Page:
October was a kind month to me. I did Oak Mountain 50 and Race to the Canal. Both of those races I improved my time and noticed a definite improvement on my climbing. I think that setting such a high time goal for Black Bear and failing made me get serious about playing around with my nutrition and how I fuel during the race. I tried different things out after Black Bear during training rides, and settled on infint. I have been so happy with it! I definitely think that I didn't bonk at the last two races because of it.

After taking the month off in November, my first week back on a strict training schedule has made me so hyped for the 2017 season! I learned so much in 2016 and have been able to look at what I did last year and what my goals were and adapt to better myself and push myself to reach my overall goal. It can be lonely training for something specific. Because not everyone is going to be wanting to do the same workout as you. And that means maybe skipping group rides to do hill repeats or intervals. And if you are serious about what you want, then you will say fuck it, I don't care. I am doing what I need to do and either people will support and love me or I will just hang out with my cat for the rest of my life.*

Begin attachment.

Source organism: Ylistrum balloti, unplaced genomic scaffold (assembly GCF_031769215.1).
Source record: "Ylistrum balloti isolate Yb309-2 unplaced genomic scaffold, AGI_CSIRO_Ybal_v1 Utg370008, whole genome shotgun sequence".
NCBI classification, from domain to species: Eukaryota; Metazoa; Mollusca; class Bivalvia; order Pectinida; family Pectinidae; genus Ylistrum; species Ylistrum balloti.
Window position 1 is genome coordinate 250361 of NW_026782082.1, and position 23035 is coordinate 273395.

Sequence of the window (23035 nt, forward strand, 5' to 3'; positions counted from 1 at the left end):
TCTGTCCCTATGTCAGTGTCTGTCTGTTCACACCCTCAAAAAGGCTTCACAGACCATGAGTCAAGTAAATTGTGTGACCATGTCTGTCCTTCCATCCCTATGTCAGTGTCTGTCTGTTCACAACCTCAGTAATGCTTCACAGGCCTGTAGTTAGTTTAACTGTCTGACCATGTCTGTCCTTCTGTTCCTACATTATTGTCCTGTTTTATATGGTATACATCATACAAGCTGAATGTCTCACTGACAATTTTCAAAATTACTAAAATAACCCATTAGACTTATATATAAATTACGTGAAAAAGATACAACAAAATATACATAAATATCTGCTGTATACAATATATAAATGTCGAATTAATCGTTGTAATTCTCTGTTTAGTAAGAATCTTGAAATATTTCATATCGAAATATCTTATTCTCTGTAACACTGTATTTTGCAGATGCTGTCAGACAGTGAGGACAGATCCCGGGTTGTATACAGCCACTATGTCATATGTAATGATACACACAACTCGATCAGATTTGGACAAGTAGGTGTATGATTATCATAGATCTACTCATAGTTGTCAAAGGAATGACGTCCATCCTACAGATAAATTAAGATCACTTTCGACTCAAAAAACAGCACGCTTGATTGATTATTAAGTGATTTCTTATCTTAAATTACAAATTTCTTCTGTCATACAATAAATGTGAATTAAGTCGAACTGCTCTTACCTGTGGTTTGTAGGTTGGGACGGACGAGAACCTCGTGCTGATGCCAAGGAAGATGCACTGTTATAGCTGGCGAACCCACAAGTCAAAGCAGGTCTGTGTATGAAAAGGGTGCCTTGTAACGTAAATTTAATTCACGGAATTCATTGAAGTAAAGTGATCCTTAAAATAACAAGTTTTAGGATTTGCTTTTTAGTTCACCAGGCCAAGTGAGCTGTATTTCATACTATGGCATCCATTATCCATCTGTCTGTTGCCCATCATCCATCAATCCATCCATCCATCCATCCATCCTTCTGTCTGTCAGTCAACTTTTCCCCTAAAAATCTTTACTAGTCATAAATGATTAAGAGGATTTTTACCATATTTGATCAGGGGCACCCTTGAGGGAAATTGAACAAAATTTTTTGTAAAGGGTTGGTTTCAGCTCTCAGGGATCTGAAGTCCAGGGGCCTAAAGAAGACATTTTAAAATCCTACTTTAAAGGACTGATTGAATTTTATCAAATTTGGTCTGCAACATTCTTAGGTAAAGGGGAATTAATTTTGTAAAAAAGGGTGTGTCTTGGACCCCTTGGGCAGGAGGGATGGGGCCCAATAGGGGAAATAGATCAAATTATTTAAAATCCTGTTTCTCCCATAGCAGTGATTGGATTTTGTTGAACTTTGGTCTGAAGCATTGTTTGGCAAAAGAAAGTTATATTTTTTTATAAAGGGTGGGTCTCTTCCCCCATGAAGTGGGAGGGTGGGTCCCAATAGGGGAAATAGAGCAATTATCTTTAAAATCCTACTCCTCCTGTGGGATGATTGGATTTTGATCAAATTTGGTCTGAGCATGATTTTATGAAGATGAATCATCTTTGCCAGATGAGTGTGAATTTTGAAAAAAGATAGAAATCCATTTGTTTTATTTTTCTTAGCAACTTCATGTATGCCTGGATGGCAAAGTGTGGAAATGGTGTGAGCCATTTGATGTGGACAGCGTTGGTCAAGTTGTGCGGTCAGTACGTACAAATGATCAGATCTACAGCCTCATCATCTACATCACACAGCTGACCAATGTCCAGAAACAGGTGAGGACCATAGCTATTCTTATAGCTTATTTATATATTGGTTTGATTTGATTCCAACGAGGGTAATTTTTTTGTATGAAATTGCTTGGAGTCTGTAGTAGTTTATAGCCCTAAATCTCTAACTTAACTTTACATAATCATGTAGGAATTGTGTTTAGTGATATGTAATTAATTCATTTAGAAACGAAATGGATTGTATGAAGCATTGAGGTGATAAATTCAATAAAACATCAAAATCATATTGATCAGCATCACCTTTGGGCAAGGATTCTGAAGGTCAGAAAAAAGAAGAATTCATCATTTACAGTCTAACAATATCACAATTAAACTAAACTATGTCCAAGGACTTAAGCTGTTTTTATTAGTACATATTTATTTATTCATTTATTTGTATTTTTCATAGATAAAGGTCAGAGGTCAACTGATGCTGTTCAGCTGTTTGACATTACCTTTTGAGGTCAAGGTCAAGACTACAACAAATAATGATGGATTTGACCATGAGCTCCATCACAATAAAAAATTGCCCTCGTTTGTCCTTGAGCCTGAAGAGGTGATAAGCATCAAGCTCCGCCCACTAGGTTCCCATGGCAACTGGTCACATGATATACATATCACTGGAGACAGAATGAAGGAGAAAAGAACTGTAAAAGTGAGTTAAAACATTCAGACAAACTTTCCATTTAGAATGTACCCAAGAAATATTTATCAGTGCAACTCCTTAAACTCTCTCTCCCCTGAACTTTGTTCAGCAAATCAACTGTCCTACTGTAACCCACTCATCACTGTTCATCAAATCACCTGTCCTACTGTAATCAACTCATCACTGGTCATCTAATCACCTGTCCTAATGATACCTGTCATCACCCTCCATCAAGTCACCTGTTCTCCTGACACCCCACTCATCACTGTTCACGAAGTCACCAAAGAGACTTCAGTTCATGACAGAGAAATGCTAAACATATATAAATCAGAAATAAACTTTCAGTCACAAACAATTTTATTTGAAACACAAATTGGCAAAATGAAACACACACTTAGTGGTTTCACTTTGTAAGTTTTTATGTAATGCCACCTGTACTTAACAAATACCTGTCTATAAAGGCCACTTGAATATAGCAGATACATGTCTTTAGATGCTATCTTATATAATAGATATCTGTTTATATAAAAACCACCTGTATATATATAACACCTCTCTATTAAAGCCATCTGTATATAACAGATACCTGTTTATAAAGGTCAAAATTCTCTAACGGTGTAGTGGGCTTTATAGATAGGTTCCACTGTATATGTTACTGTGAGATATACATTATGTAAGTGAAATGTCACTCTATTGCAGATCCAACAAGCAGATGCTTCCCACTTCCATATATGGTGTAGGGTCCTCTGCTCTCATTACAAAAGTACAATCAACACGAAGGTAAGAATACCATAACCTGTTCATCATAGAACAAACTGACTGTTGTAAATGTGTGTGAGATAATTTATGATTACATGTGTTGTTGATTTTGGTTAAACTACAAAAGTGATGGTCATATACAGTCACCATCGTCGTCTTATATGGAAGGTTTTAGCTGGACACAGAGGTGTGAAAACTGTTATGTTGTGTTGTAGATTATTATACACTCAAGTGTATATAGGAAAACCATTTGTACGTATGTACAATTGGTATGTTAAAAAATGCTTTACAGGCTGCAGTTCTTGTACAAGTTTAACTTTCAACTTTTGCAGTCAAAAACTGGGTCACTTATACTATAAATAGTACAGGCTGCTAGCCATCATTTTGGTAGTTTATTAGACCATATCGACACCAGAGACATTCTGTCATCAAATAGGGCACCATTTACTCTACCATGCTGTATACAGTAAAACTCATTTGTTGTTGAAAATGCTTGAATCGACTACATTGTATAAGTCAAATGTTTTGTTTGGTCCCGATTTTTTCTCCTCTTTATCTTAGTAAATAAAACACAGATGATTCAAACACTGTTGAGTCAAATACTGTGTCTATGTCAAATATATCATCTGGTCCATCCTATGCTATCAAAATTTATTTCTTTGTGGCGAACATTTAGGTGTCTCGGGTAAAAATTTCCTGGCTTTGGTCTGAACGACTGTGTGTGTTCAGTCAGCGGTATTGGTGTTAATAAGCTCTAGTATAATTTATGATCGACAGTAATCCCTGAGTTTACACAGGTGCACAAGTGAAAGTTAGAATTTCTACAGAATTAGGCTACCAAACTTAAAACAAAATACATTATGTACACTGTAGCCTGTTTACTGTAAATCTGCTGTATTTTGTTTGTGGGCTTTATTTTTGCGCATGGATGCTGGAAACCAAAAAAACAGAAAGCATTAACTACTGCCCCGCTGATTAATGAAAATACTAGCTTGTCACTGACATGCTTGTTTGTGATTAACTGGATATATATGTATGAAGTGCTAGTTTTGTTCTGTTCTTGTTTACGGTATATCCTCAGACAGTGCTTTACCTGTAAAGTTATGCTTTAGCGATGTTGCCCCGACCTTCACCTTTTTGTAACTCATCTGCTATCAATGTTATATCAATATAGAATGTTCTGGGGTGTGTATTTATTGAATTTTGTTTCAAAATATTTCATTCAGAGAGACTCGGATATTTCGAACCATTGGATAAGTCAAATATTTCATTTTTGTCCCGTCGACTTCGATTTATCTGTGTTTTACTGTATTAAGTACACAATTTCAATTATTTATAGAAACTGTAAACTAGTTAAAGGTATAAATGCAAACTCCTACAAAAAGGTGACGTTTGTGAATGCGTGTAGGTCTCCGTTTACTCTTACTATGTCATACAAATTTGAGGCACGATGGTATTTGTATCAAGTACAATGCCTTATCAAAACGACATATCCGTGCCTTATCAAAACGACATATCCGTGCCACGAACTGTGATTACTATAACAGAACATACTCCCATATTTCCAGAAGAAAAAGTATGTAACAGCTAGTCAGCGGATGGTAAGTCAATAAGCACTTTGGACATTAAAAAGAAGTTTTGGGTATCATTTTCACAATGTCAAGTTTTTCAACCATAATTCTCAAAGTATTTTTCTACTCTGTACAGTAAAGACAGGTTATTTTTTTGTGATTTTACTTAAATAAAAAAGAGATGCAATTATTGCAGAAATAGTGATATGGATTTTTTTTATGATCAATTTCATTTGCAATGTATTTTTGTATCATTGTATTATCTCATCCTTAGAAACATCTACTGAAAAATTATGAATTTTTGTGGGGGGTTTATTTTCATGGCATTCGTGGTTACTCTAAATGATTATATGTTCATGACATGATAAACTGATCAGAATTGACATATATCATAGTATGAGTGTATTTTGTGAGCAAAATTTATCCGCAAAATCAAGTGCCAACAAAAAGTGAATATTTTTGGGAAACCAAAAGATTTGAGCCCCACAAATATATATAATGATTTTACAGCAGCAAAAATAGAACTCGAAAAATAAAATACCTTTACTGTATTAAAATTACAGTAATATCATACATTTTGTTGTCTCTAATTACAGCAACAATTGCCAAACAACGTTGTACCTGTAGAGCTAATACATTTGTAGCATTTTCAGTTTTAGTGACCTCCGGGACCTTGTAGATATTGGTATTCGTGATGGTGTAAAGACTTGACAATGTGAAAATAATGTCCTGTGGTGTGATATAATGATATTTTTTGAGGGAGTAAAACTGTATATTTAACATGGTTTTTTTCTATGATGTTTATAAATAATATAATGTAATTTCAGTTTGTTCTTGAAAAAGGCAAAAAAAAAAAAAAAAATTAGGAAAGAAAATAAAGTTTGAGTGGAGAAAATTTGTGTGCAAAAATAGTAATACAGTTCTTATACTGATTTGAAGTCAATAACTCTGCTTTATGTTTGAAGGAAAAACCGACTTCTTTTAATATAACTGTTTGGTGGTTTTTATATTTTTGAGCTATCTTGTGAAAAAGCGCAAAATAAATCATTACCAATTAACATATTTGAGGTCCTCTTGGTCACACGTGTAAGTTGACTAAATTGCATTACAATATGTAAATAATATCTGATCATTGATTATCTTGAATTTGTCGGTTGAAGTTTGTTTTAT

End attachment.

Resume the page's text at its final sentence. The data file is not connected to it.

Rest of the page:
*I am 100% the latter of that statement*

There are days that I would rather skip a workout and be lazy. Because it's winter and, you know, sleep sounds always better than waking up...but I push myself because I want to better myself. I know that if I don't put in the work right now, then I won't see the results that I want and I won't be any closer to my big goal. I wake up starving for 2017 race season to get here. I fill myself up with training because I want to smash my races. I'm looking at you, Snake 50, because guess what, you don't scare me! Except for you, Snake last 5 miles. You don't scare me, but I know you will rip me up and I am actively preparing myself for when you do, because I am a damn survivor! 

I love this sport. I am excited to wake up and train. I am going to stay hungry every day. #roadto2017

Wednesday, September 14, 2016

Black Bear Rampage 2016

This past weekend I accomplished my 5th endurance race on the beautiful Tanasi trail system in Ducktown, TN. Couldn't have asked for a more beautiful place to torture myself for 40 miles.